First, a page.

The Aberdeen Gardens 158: Built By Us, For Us, co-produced by The Historical Foundation of Aberdeen Gardens and The Unity Cornerstone Foundation, will soon be seen across America. Award-winning director and writer Tomeka M. Winborne, together with award-winning playwright/screenwriter David Barr III and Terrena Smith, have worked for more than two years preparing their highly anticipated feature documentary for national distribution. The moment has arrived!
On June 1, 2020, The Historical Foundation of Aberdeen Gardens received an unprecedented grant from the 400 Years of African American History Commission (Under the auspices of The National Park Service) to develop a documentary based on the Aberdeen Gardens neighborhood in Hampton Roads, Virginia. After two years, The Unity Cornerstone Foundation completed The Aberdeen Gardens 158: Built By Us, For Us.
Hampton’s Aberdeen Gardens is the result of a planned community proposal initiated by administrators from Hampton Institute, one of the earliest HBCUs (Historically Black Colleges and Universities) in America. In 1934, school President Dr. Arthur C. Howe appealed directly to Franklin D. Roosevelt’s New Deal Home Sustinence Program to subsidize a ‘resettlement community’ for African American railroad, dockyard, and shipyard workers across southeastern Virginia. Upon approval of the grant, Aberdeen Gardens became the first federally funded housing project created exclusively for Blacks in the United States.
It not only is the last community of its kind to remain completely in tact, but Aberdeen Gardens has the distinction of being the only ‘resttlement development’ designed by a Black architect, overseen by a Black engineer and supervisor, and constructed completely by African American laborers; hence their motto “Built By Blacks, For Blacks.” Sixty years after its inception, the neighborhood officially became a United States Historic District. (In addition, Aberdeen Gardens is listed on the National Register of Historic Places, the Virginia State Landmarks Register, and was named “National Neighborhood of The Year” twice by the NUSA.)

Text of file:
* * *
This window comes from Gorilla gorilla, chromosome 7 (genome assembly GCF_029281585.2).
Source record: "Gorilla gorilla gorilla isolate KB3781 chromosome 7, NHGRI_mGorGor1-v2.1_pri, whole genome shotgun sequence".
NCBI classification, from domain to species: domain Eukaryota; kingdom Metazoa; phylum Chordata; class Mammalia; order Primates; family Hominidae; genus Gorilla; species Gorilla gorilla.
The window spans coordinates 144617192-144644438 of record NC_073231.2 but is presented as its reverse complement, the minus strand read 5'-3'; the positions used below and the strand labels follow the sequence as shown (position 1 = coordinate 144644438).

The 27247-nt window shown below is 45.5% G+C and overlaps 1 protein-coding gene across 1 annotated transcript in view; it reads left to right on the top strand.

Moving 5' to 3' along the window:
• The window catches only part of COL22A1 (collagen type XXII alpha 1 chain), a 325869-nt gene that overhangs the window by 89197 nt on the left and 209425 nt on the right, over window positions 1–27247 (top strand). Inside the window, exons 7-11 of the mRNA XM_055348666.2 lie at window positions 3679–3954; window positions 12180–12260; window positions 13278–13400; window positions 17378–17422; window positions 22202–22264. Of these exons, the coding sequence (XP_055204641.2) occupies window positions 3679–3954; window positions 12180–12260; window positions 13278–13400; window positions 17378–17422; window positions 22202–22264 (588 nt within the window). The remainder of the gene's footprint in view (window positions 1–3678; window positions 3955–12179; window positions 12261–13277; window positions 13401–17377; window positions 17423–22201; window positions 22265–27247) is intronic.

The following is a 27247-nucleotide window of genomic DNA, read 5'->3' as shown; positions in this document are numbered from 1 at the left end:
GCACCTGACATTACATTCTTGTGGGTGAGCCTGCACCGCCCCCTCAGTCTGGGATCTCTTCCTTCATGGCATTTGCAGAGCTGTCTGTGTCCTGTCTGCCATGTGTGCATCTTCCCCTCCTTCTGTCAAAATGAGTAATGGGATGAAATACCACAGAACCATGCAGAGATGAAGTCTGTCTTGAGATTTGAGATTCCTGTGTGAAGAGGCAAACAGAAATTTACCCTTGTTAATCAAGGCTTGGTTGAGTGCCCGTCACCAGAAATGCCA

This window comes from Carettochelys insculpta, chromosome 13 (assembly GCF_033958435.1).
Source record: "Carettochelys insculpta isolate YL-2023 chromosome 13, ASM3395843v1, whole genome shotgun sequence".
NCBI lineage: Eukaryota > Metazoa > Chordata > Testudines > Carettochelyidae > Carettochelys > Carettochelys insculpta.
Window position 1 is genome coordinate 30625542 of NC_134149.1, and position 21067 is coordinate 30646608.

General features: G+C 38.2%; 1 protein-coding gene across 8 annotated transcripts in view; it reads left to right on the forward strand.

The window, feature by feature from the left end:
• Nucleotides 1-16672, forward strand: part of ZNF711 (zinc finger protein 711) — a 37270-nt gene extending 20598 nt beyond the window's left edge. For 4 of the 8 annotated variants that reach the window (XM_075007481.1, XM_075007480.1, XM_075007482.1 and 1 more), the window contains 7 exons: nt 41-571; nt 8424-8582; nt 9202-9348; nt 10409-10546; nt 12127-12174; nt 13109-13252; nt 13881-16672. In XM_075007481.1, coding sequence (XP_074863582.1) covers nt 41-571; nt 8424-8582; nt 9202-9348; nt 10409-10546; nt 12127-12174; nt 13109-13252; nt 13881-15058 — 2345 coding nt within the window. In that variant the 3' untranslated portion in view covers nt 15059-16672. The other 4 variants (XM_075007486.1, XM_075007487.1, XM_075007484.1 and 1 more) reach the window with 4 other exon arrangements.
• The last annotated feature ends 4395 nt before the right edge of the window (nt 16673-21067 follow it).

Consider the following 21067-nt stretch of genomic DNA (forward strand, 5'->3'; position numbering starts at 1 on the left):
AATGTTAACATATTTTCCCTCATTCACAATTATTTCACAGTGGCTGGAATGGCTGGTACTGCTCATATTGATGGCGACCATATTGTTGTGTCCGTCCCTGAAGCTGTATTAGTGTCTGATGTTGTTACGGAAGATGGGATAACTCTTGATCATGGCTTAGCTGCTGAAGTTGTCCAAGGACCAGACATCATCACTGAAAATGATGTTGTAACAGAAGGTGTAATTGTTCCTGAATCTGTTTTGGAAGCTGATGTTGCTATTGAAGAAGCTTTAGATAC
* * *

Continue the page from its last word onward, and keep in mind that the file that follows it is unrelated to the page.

Aberdeen Gardens is unlike any other community in this country. It is a 440-acre greenbelt subdivision that features 158 Colonial Revival and Queen Anne vernacular, double brick single-family homes with contributing buildings. But the validated roots of this modest community stretch much further back, to the first documented enslaved Africans who arrived in the English colonies over 400 years ago. Despite it’s landmark status, however, the community still faces debilitating modern challenges that continually threaten its historic sovereignty.
The Aberdeen Gardens 158: Built By Us, For Us received its public premiere screening on September 16, 2022 at the American Theatre in the Phoebus section of Hampton, Virginia. A few months later, the 400 Years of African American History Commission kickstarted their 2023 broadcast schedule by revealing a trailer of the movie on the bi-monthly news program “The 400 Hour: Episode 3 — Justice Sunday” that can be seen on their streaming channel, SmogoTV.com. The film, in its entirety, has been added to their website, www.400YAAHC.gov, where it can be viewed On Demand.
The Aberdeen Gardens 158: Built By Us, For Us is the first documentary ever produced by surviving original members of this proud community. To purchase a DVD copy of the film please call (757) 722-2345. To arrange an in-person tour of The Aberdeen Gardens History Museum or to obtain more information about Historic Aberdeen Gardens please visit www.aberdeengardensfoundation.org To screen the film publicly for your festival or organization, contact Unity Cornerstone Foundation.